If you’re one of the lucky few who snagged tickets in the ½ second they were available for Phoenix’s Monday night show at the Indy, well, GOOD FOR YOU. I’M SO HAPPY FOR YOU.
For the rest of us, follow me to these shows and free yourself from the shackles of FOMO.
You know what you’re going to get from Low — the slow dramatic build, the heart-string-plucking narrative, the shared misery of Alan Sparhawk and Mimi Parker, the vague darkness washing over you, etc. But now, we shouldn’t be so sure about our expectations. The slowcore indie outfit from Minnesota still maintains the same chilling style, except that rascal from Wilco, Jeff Tweedy, now pulls the strings behind the scenes. Or at least that’s the case on the band’s just-released album, The Invisible Way, and the difference is there. The motifs trend a bit folkier, and the general sentiment takes a turn towards occasional optimism. Imagine that.
The Wu-Tang production markers are everywhere in Ghostface Killah’s game. The lo-fi, vintage soul keys, the blurred beats, the shifty starts and stop (start-stop/stop-start/ok-go-now-flow-now). But he’s his own man, and Killah has by now carved out a solo career nearly on par with the Wu-Tang brand. His 2010 release, Apollo Kid, was a fearless experiment in inner-city magical realism, where shit-got-real meets shit-got-weird. Now, Ghostface is proving himself in another mediums. Ghostface has made a comic book, written by Ghostface and produced by RZA. Not kidding.
Locals familiar with the hysterics of Mustache Harbor know yacht rock should really never take itself seriously. Of course, legends like Christopher Cross, Hall & Oates and Steely Dan took the adult contemporary genre into high-art terrain at times. Had they thought to do it with fake mustaches, there’d be no need for Mustache Harbor. But they didn’t. And you need this:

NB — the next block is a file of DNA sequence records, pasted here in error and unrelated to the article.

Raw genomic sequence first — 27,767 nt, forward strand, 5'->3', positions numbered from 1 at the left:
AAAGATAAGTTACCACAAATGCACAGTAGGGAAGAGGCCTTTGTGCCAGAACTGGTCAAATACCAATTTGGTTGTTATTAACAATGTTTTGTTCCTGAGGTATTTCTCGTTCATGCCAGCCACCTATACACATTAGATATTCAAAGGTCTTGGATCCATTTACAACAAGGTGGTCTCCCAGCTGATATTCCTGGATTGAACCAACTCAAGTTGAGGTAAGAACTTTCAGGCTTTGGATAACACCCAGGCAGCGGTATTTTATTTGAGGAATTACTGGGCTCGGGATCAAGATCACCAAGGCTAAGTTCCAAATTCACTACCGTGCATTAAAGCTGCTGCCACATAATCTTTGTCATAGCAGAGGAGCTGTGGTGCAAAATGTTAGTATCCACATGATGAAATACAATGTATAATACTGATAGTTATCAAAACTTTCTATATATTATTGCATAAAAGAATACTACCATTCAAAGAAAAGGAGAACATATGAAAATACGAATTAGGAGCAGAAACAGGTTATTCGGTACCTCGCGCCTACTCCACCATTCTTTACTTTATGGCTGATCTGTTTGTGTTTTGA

The former Men at Work frontman is still marching proudly to the rhythm of his own guitar. The artistic impetus rarely wavers with Hay. He's made yet another album, Finding My Dance, his tenth solo album since 1987, which is set for release this spring. Yes, there is life after “Down Under, ” “Overkill” and “Who Can It Be Now?” But, well, I can’t resist:
Hippie cowboy and Phosphorescent bandleader Matthew Houck hails from Alabama and wears it proudly. On the opening track of his 2010 album Here’s to Taking it Easy called “It’s Hard to be Humble,” Houck speaks to his home state directly with a honky-something twang: “Hear me, Alabama, I was never meant to carry no shame / Ah but hear me, Alabama, I can hear you when you’re calling my name.” His band has taken a worldly turn on his latest release, Muchacho, as the alt-country aesthetic gives way to alt-Americana ambience. The results are staggering, emotive, transportive, and transformational. Seek it out now and discover what could be one of the finest albums of the year.
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